Notes from Chicago: Bruce Springsteen's 'Born to Run' concert
Most Bruce Springsteen shows are special in one way or another, but Sunday night he and his E Street Band rocked the United Center in Chicago with the energy of twentysomethings.
The spirited show, which many in attendance now consider their favorite Springsteen concert (thanks to an informal exit-polling strategy), was based on a bit of the novelty but rooted in the overwhelming power of the veteran group. The concert was said to be just the second time the band has performed its classic 1975 album, "Born to Run," in its entirety. The first performance of the full collection of songs was for a 2008 benefit gig at the quaint Count Basie Theatre in Red Bank, N.J.
The soon-to-be 60-year-old singer explained to the sold-out arena that "Born to Run" was the make-or-break record for him and the band. Columbia Records, he said, was unhappy with the sales of his first two records, "Greetings from Asbury Park, N.J." and "The Wild, the Innocent, and the E Street Shuffle," both released in 1973.
After the explanation, he placed a harmonica to his mouth and the man who decades ago was hailed as the next Bob Dylan led his band through "Thunder Road" followed by the rest of the tracks of what many consider one of the finest rock albums of all time.
Quick takes of the stellar show after the jump.
1. Springsteen spent nearly three hours leading his band through 28 songs at the "house that Michael Jordan built," and although it was probably overlooked in hindsight due to the novelty of the night, the third song, "Johnny 99," provided a sort-of foreshadowing for the show. Although the dark tune from the moody and intense "Nebraska" album was originally recorded with just acoustic guitar and harmonica, this night's live version was upbeat and rollicking and included the entire 10-piece band. Quite a send-up for an otherwise sad tale about a man hitting rock bottom, ultimately leading to a crime. But instead of wallowing in the pain of the tune, Springsteen's take was strangely celebratory, setting the tone for the night -- that he was there to party no matter what words he was belting out.
2. The "Born to Run" numbers seemed awkwardly placed in the middle of the main set. Sorry. Although the audience ate up the series of familiar hits at the beginning of the show (from "No Surrender" through "Hungry Heart"), having the "Born to Run" tracks as songs 8 through 15 of the concert -- with very little context -- gave the show the weird flavor of gimmickry. Additionally, Springsteen immediately followed the suite up with the decidedly inconsequential "Waitin' on a Sunny Day," which pales in comparison to the dynamic and cinematic one-two punch of "Meeting Across the River" and "Jungleland," the songs that complete "Born to Run." Wouldn't a better pick have been "Tunnel of Love," "Brilliant Disguise" or "I'm on Fire," which all would have better complimented the complexities of the classic album compared to the light and frothy "Sunny Day"?
3. Although several critics (and the official Springsteen website) considered the songs after "Badlands" the encore, is it really an encore if the band never leaves the stage? Yes, the cover of "Hard Times Come Again No More," as well as the requests of "Da Do Run Run" and "Rockin' Robin" were a pure delight for the audience -- and a definite change in direction of the show -- but does simply raising the house lights mean that it's an encore? One of the more fascinating and unique aspects of the night's show was that it felt like a runaway train. No stops, no "raps," no stories about growing up -- it was just one great tune after another, with very little need to acknowledge the new record or traditional concert structures. It was cool because there were no encores delivered by a band that historically indulges in several. Which isn't to say the crowd needed any more rock; most of us were more than satisfied by the high energy set of all killer and no filler.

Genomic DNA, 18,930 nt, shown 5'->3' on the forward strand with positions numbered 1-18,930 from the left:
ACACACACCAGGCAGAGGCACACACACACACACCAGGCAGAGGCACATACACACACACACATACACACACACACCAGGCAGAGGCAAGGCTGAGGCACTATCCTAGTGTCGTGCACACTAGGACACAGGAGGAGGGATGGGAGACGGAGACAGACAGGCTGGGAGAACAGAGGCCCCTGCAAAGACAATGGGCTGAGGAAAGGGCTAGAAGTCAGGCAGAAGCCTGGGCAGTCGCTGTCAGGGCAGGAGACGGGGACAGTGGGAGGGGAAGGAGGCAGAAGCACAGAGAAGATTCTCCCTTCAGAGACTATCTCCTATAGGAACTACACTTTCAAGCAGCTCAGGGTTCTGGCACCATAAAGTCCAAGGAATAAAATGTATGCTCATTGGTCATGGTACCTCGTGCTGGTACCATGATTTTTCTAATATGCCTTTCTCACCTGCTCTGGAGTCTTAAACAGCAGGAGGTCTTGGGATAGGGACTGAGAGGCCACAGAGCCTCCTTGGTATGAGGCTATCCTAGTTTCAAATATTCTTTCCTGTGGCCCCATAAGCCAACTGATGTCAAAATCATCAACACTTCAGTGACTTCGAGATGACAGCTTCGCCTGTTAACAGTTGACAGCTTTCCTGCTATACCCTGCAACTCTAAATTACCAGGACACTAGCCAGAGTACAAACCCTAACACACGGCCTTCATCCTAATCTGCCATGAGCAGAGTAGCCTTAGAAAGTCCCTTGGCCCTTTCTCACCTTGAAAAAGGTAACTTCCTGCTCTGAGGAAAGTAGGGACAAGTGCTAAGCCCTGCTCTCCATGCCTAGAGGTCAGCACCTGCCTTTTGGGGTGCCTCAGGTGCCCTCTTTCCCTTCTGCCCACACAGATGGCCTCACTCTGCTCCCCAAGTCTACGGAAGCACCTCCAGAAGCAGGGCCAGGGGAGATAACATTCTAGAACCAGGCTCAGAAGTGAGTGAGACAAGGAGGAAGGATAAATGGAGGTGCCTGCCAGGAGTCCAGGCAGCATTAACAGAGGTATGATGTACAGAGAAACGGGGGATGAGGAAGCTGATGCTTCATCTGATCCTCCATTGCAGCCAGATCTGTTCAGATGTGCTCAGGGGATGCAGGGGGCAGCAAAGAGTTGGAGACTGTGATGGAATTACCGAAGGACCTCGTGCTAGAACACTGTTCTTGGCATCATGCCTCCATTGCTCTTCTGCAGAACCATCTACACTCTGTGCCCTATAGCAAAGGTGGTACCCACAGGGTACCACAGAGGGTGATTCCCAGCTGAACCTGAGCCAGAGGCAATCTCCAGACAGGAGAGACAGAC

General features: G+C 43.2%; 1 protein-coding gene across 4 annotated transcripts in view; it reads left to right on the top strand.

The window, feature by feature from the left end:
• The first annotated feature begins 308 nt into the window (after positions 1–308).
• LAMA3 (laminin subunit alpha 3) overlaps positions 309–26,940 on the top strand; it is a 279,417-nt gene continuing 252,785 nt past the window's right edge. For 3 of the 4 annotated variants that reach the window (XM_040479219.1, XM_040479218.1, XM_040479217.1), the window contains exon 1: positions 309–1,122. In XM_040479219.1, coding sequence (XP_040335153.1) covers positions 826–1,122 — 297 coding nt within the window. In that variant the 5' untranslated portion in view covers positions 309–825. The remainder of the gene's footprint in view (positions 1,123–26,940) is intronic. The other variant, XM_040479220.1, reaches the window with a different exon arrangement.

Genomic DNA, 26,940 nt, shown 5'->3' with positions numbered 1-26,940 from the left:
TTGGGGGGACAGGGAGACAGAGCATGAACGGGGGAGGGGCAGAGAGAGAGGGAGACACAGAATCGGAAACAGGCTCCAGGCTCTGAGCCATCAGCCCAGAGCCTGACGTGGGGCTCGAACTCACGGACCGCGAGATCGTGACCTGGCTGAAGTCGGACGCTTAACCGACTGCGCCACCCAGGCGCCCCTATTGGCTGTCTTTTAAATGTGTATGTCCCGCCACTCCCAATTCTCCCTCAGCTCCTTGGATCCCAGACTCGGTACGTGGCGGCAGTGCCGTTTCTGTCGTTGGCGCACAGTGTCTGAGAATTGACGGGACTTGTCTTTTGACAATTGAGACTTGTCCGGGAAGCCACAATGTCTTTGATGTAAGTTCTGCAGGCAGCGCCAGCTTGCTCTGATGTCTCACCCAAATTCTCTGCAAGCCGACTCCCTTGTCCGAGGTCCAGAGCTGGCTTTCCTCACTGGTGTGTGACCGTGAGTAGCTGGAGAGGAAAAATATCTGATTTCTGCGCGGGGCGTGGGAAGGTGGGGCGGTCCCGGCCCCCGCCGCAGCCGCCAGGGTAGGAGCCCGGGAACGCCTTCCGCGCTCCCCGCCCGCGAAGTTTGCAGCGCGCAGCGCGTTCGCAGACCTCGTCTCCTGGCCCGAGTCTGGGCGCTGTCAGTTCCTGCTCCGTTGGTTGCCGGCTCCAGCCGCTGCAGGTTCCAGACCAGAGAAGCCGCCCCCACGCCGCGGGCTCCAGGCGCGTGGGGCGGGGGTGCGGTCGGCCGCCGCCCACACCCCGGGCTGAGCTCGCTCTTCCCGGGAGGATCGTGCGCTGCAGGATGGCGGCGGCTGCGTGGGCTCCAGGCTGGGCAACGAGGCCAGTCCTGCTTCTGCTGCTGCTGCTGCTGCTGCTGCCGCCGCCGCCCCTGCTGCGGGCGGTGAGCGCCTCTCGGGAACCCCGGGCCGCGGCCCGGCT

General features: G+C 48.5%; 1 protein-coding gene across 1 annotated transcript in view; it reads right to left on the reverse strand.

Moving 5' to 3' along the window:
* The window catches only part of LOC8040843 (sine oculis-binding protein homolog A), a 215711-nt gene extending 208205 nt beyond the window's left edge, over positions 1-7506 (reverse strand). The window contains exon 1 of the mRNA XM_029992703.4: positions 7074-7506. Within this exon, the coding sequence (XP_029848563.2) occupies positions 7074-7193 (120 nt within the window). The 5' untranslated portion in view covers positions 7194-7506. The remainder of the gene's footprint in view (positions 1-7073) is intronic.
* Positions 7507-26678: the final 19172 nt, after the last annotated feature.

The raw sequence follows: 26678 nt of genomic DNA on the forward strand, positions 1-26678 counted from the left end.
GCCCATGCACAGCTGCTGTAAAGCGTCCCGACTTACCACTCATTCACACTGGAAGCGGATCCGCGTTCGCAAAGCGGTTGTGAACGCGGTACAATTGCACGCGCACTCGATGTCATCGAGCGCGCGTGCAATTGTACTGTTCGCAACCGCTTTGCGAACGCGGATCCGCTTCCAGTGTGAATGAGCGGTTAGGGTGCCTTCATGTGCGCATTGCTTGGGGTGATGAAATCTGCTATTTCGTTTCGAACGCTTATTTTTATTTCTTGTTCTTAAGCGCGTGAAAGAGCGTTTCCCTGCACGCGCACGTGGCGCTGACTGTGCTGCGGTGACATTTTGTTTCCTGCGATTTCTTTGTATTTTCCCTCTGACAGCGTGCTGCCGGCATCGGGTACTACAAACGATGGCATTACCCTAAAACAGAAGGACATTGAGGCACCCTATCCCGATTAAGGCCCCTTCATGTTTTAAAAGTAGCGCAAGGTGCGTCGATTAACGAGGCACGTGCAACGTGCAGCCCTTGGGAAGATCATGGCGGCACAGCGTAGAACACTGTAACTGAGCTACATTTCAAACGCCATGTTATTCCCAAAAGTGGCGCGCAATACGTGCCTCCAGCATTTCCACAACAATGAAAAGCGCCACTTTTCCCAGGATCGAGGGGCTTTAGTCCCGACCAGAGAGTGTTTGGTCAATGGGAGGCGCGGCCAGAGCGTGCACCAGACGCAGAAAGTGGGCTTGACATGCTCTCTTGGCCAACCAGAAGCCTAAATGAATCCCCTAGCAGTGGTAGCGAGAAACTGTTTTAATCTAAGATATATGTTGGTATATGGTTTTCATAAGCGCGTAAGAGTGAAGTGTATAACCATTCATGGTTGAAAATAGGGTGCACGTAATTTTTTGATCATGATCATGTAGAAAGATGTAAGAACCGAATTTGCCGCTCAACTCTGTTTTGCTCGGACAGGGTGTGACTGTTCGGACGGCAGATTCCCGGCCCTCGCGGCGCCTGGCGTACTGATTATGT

4. Speaking of the audience, it was cute to see several attendees dressed in red headbands, sleeveless T-shirts and boots wrapped in bandannas reminiscent of "Born in the USA" Springsteen, even though most of them were there to hear "Born to Run."
5. Springsteen should be congratulated for continuing to do something that few stars at his level do: regularly providing eye contact to those seated -- although "standing" is the more accurate word -- behind the sparse stage. Whenever he could, Springsteen would point to those in the sections behind Max Weinberg's drum set. Those fans paid top dollar for their seats too, and the Boss made damn sure that they felt included in the special night.
6. A testament to Springsteen's ever-growing catalog of concert-ready material came with the finale. How many artists can provide more than enough entertainment via 27 songs and still have "Rosalita" in their back pocket to send the crowd home complete and spent? Bravo, Boss.
2 No Surrender
3 Johnny 99
4 Cover Me
5 Outlaw Pete
6 Hungry Heart
7 Working on a Dream
8 Thunder Road
9 Tenth Avenue Freeze-Out
12 Born to Run
13 She's the One
14 Meeting Across the River
16 Waitin' on a Sunny Day
17 Promised Land
18 Radio Nowhere
19 Lonesome Day
20 The Rising
22 Hard Times Come Again No More (Stephen Foster)
23 Da Do Run Run (Crystals hit)
24 Rockin' Robin (Bobby Day hit)
25 I'm Going Down
26 American Land
27 Dancing in the Dark
-- Tony Pierce
Photo credits: Scott Strazzante / Chicago Tribune